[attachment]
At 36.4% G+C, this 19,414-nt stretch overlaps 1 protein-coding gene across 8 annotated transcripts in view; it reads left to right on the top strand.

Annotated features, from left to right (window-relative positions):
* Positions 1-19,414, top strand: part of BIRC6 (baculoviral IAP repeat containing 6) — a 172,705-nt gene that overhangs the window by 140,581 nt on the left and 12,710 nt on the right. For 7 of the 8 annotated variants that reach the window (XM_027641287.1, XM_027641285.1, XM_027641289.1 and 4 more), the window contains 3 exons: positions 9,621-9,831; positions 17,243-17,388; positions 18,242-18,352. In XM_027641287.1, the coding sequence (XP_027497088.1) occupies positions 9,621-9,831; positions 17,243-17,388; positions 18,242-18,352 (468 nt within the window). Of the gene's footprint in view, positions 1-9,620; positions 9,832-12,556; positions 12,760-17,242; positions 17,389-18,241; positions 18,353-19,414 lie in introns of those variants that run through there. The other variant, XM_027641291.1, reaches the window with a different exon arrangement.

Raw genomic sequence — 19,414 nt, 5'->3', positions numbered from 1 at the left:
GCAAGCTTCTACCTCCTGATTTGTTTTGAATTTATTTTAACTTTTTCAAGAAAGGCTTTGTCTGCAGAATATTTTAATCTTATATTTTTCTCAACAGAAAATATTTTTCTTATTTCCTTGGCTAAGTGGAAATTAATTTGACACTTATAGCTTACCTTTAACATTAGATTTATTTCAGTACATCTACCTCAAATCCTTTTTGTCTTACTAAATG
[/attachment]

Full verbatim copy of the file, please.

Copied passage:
At 36.4% G+C, this 19,414-nt stretch overlaps 1 protein-coding gene across 8 annotated transcripts in view; it reads left to right on the top strand.

Annotated features, from left to right (window-relative positions):
* Positions 1-19,414, top strand: part of BIRC6 (baculoviral IAP repeat containing 6) — a 172,705-nt gene that overhangs the window by 140,581 nt on the left and 12,710 nt on the right. For 7 of the 8 annotated variants that reach the window (XM_027641287.1, XM_027641285.1, XM_027641289.1 and 4 more), the window contains 3 exons: positions 9,621-9,831; positions 17,243-17,388; positions 18,242-18,352. In XM_027641287.1, the coding sequence (XP_027497088.1) occupies positions 9,621-9,831; positions 17,243-17,388; positions 18,242-18,352 (468 nt within the window). Of the gene's footprint in view, positions 1-9,620; positions 9,832-12,556; positions 12,760-17,242; positions 17,389-18,241; positions 18,353-19,414 lie in introns of those variants that run through there. The other variant, XM_027641291.1, reaches the window with a different exon arrangement.

Raw genomic sequence — 19,414 nt, 5'->3', positions numbered from 1 at the left:
GCAAGCTTCTACCTCCTGATTTGTTTTGAATTTATTTTAACTTTTTCAAGAAAGGCTTTGTCTGCAGAATATTTTAATCTTATATTTTTCTCAACAGAAAATATTTTTCTTATTTCCTTGGCTAAGTGGAAATTAATTTGACACTTATAGCTTACCTTTAACATTAGATTTATTTCAGTACATCTACCTCAAATCCTTTTTGTCTTACTAAATG